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Title: Development and analysis of apatite-mullite glass-ceramic scaffolds : towards tissue engineering of the vertebral endplate
Author: Gosling, Niki
ISNI:       0000 0004 5358 1814
Awarding Body: University of York
Current Institution: University of York
Date of Award: 2014
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Calcification of the vertebral endplate (EP) is a key factor relating to the onset of degenerative disc disease, a primary influencer of lower back pain which carries substantial social and economic burden. The aim of the current project was to investigate the feasibility of using apatite-mullite glass ceramic (AM-GC) to provide a bioactive scaffold for tissue engineering applications in the region of the vertebral EP. Consequently this material was fully characterised with regard to the natural tissues from a number of functional perspectives, mechanical, compositional, biological and those factors relating to the in vivo mass transfer of nutrients. Scaffolds were manufactured via a novel particle sintering approach to provide a range of porous substrates. Insight into the potential for tissue engineering the complex structures of the EP were provided using primary human mesenchymal stem/stromal cells (MSCs) due to their capacity to differentiate into both the osteogenic and chondrogenic lineages that constitute the natural EP structure. The results identified a novel heating regime able to produce AM-GC scaffolds mechanically suitable for EP application displaying mean pore size characteristics able to promote osteointergration with natural bone. Though identified as a bulk nucleating system substantial influence on surface composition was attributed to particle size fractions, with the 45-90 µm range deemed most suitable for bone applications. The differentiation capacity of MSCs on scaffolds utilising this particle size range exhibited excellent in vitro biocompatibility characteristics. Demonstrating a clear osteoconductive capacity along with the ability to support chondrogenic micro-mass culture, inferring potential for future development of in vitro AM-GC based EP constructs. To facilitate this future goal a permeability testing methodology was developed to replicate the in vivo nutrient mass transfer environment of the natural tissue. Initial testing proved this system fit for purpose allowing future in vitro engineered constructs to be comparatively analysed against natural EP mass transfer characteristics. Ensuring that future tissue engineering efforts in the region of the vertebral EP provide the necessary nutrient supply functionality essential for successful clinical application.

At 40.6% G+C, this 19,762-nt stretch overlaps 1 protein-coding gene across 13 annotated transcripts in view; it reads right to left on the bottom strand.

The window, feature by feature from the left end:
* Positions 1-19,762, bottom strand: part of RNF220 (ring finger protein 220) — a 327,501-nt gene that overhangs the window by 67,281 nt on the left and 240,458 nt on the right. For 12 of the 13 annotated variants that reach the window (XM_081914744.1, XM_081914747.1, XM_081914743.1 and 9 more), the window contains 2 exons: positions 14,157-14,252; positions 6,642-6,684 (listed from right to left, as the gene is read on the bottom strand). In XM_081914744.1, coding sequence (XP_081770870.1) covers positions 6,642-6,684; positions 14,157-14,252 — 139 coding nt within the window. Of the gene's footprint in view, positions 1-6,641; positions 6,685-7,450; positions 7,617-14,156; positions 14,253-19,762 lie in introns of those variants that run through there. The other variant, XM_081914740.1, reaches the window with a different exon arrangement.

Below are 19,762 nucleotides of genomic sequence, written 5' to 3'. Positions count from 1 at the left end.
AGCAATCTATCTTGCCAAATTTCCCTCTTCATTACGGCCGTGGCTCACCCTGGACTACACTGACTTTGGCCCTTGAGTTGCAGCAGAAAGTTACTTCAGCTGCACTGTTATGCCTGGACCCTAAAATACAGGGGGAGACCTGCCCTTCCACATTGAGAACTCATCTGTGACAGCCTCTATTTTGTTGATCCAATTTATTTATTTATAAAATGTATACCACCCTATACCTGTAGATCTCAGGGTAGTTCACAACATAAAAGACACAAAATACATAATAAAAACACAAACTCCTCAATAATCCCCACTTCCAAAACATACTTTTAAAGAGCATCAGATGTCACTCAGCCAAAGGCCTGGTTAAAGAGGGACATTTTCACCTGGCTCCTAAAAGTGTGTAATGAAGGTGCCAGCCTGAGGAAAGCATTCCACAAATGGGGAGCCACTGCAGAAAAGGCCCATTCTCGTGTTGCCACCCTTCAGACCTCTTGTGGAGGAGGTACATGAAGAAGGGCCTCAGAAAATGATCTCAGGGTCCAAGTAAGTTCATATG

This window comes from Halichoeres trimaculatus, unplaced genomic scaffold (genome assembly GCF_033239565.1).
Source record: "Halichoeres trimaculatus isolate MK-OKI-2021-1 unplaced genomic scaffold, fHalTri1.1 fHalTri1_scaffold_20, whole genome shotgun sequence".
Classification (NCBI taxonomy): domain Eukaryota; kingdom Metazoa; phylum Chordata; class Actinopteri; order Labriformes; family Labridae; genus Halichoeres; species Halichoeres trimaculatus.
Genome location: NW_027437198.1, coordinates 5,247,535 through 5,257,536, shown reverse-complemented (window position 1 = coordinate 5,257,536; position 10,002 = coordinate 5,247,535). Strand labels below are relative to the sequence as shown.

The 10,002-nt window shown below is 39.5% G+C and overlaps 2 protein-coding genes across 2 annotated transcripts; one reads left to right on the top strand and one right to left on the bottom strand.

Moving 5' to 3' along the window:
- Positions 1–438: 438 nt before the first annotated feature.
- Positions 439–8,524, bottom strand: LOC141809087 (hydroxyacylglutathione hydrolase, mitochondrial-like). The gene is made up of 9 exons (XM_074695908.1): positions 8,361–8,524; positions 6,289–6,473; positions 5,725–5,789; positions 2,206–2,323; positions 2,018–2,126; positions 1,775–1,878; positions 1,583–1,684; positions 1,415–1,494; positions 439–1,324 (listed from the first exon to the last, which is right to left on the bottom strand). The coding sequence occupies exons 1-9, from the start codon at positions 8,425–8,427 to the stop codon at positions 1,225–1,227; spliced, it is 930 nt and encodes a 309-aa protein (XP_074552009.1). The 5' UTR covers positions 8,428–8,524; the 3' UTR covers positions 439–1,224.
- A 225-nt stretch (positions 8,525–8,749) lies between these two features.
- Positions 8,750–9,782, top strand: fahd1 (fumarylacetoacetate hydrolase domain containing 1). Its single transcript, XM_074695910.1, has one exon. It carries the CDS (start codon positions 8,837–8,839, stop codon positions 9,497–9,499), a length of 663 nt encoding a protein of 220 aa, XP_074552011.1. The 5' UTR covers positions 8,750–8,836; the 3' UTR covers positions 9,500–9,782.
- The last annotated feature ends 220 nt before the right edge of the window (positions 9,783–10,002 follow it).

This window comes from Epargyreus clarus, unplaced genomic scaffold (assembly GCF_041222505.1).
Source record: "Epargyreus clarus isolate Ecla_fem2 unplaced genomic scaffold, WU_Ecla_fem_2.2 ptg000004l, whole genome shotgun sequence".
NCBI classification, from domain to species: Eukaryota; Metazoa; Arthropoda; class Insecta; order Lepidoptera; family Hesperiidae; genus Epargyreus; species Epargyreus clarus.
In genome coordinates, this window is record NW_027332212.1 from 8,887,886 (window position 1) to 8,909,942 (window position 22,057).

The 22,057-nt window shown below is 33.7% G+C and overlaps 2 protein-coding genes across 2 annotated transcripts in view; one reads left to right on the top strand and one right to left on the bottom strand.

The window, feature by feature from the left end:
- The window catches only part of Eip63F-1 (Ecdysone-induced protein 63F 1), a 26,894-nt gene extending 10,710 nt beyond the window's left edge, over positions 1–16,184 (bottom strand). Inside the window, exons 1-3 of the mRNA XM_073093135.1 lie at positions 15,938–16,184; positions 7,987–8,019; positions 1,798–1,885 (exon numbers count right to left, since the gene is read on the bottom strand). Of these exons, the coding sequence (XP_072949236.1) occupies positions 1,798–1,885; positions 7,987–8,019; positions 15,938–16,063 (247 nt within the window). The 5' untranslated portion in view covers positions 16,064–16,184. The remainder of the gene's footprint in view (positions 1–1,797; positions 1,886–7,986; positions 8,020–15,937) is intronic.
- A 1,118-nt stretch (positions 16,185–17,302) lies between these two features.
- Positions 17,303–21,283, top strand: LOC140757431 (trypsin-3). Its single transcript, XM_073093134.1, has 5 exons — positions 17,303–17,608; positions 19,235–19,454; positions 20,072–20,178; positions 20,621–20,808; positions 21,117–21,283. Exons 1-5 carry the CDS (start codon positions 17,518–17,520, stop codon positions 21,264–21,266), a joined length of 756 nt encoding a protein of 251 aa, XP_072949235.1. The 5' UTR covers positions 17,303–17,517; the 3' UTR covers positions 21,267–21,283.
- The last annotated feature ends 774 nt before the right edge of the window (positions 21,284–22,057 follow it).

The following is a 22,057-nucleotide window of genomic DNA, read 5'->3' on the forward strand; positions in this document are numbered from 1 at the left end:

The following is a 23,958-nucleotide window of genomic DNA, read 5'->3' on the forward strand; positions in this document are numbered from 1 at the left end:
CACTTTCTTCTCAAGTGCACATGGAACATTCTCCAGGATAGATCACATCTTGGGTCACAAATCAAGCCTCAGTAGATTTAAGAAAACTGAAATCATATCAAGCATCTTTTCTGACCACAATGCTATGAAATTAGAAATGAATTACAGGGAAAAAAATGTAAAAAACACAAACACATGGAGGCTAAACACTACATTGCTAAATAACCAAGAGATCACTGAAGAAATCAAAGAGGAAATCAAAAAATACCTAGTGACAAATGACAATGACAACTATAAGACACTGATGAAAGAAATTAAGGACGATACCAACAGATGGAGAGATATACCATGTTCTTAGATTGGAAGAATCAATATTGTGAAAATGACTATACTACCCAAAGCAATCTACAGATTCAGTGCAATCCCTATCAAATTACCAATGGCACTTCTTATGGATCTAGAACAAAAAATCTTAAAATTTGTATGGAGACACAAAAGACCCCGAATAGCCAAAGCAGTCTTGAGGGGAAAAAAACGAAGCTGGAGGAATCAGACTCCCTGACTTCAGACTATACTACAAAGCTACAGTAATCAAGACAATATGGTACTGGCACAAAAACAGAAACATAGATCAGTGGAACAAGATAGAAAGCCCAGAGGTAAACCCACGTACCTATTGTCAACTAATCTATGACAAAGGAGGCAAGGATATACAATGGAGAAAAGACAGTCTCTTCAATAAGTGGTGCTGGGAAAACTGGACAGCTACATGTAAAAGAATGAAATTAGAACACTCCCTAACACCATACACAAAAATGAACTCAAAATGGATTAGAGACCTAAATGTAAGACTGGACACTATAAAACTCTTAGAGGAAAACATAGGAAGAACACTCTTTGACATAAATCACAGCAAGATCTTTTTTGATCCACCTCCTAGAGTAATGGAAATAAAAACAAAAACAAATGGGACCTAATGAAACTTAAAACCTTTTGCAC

Supervisor: Genever, Paul ; Wood, David ; Hall, Richard Sponsor: Not available
Qualification Name: Thesis (Ph.D.) Qualification Level: Doctoral
EThOS ID:  DOI: Not available